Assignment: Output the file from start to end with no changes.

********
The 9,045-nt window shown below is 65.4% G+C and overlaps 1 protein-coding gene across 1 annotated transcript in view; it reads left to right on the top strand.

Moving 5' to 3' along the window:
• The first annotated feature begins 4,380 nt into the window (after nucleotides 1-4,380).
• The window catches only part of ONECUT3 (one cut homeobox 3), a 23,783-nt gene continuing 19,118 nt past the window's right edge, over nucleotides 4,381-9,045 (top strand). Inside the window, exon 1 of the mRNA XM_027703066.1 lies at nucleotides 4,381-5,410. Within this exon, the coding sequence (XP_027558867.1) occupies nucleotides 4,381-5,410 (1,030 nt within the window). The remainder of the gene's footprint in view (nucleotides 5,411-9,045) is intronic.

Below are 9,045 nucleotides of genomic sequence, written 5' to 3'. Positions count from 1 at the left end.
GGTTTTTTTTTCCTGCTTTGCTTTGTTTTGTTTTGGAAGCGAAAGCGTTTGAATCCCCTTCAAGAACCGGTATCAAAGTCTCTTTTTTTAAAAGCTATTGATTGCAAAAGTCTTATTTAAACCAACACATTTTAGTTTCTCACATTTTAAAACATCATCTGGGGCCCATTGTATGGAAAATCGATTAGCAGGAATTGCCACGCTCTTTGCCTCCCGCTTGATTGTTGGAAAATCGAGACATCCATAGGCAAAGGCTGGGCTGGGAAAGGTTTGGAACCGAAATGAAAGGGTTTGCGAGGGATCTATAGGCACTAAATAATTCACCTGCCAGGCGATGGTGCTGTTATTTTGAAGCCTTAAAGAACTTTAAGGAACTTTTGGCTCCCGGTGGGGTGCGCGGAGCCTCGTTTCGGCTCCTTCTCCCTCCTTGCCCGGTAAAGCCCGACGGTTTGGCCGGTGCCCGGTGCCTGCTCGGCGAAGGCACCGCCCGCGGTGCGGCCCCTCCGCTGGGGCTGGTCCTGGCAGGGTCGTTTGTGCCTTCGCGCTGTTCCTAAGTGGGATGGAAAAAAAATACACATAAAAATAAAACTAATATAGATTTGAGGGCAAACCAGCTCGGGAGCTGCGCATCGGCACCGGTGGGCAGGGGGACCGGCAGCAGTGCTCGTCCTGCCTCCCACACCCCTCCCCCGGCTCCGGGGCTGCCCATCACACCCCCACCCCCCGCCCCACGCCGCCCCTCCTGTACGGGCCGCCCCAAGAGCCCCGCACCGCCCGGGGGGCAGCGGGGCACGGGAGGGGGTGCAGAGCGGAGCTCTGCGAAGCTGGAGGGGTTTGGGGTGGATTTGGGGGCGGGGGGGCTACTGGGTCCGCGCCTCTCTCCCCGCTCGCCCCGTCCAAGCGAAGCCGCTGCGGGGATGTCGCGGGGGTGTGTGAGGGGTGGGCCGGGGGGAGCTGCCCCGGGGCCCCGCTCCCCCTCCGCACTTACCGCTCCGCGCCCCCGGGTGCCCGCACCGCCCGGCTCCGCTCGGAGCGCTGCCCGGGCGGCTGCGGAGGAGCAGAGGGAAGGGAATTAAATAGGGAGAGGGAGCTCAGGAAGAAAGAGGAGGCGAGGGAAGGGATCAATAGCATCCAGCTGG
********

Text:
The 9,045-nt window shown below is 65.4% G+C and overlaps 1 protein-coding gene across 1 annotated transcript in view; it reads left to right on the top strand.

Moving 5' to 3' along the window:
• The first annotated feature begins 4,380 nt into the window (after nucleotides 1-4,380).
• The window catches only part of ONECUT3 (one cut homeobox 3), a 23,783-nt gene continuing 19,118 nt past the window's right edge, over nucleotides 4,381-9,045 (top strand). Inside the window, exon 1 of the mRNA XM_027703066.1 lies at nucleotides 4,381-5,410. Within this exon, the coding sequence (XP_027558867.1) occupies nucleotides 4,381-5,410 (1,030 nt within the window). The remainder of the gene's footprint in view (nucleotides 5,411-9,045) is intronic.

Below are 9,045 nucleotides of genomic sequence, written 5' to 3'. Positions count from 1 at the left end.
GGTTTTTTTTTCCTGCTTTGCTTTGTTTTGTTTTGGAAGCGAAAGCGTTTGAATCCCCTTCAAGAACCGGTATCAAAGTCTCTTTTTTTAAAAGCTATTGATTGCAAAAGTCTTATTTAAACCAACACATTTTAGTTTCTCACATTTTAAAACATCATCTGGGGCCCATTGTATGGAAAATCGATTAGCAGGAATTGCCACGCTCTTTGCCTCCCGCTTGATTGTTGGAAAATCGAGACATCCATAGGCAAAGGCTGGGCTGGGAAAGGTTTGGAACCGAAATGAAAGGGTTTGCGAGGGATCTATAGGCACTAAATAATTCACCTGCCAGGCGATGGTGCTGTTATTTTGAAGCCTTAAAGAACTTTAAGGAACTTTTGGCTCCCGGTGGGGTGCGCGGAGCCTCGTTTCGGCTCCTTCTCCCTCCTTGCCCGGTAAAGCCCGACGGTTTGGCCGGTGCCCGGTGCCTGCTCGGCGAAGGCACCGCCCGCGGTGCGGCCCCTCCGCTGGGGCTGGTCCTGGCAGGGTCGTTTGTGCCTTCGCGCTGTTCCTAAGTGGGATGGAAAAAAAATACACATAAAAATAAAACTAATATAGATTTGAGGGCAAACCAGCTCGGGAGCTGCGCATCGGCACCGGTGGGCAGGGGGACCGGCAGCAGTGCTCGTCCTGCCTCCCACACCCCTCCCCCGGCTCCGGGGCTGCCCATCACACCCCCACCCCCCGCCCCACGCCGCCCCTCCTGTACGGGCCGCCCCAAGAGCCCCGCACCGCCCGGGGGGCAGCGGGGCACGGGAGGGGGTGCAGAGCGGAGCTCTGCGAAGCTGGAGGGGTTTGGGGTGGATTTGGGGGCGGGGGGGCTACTGGGTCCGCGCCTCTCTCCCCGCTCGCCCCGTCCAAGCGAAGCCGCTGCGGGGATGTCGCGGGGGTGTGTGAGGGGTGGGCCGGGGGGAGCTGCCCCGGGGCCCCGCTCCCCCTCCGCACTTACCGCTCCGCGCCCCCGGGTGCCCGCACCGCCCGGCTCCGCTCGGAGCGCTGCCCGGGCGGCTGCGGAGGAGCAGAGGGAAGGGAATTAAATAGGGAGAGGGAGCTCAGGAAGAAAGAGGAGGCGAGGGAAGGGATCAATAGCATCCAGCTGG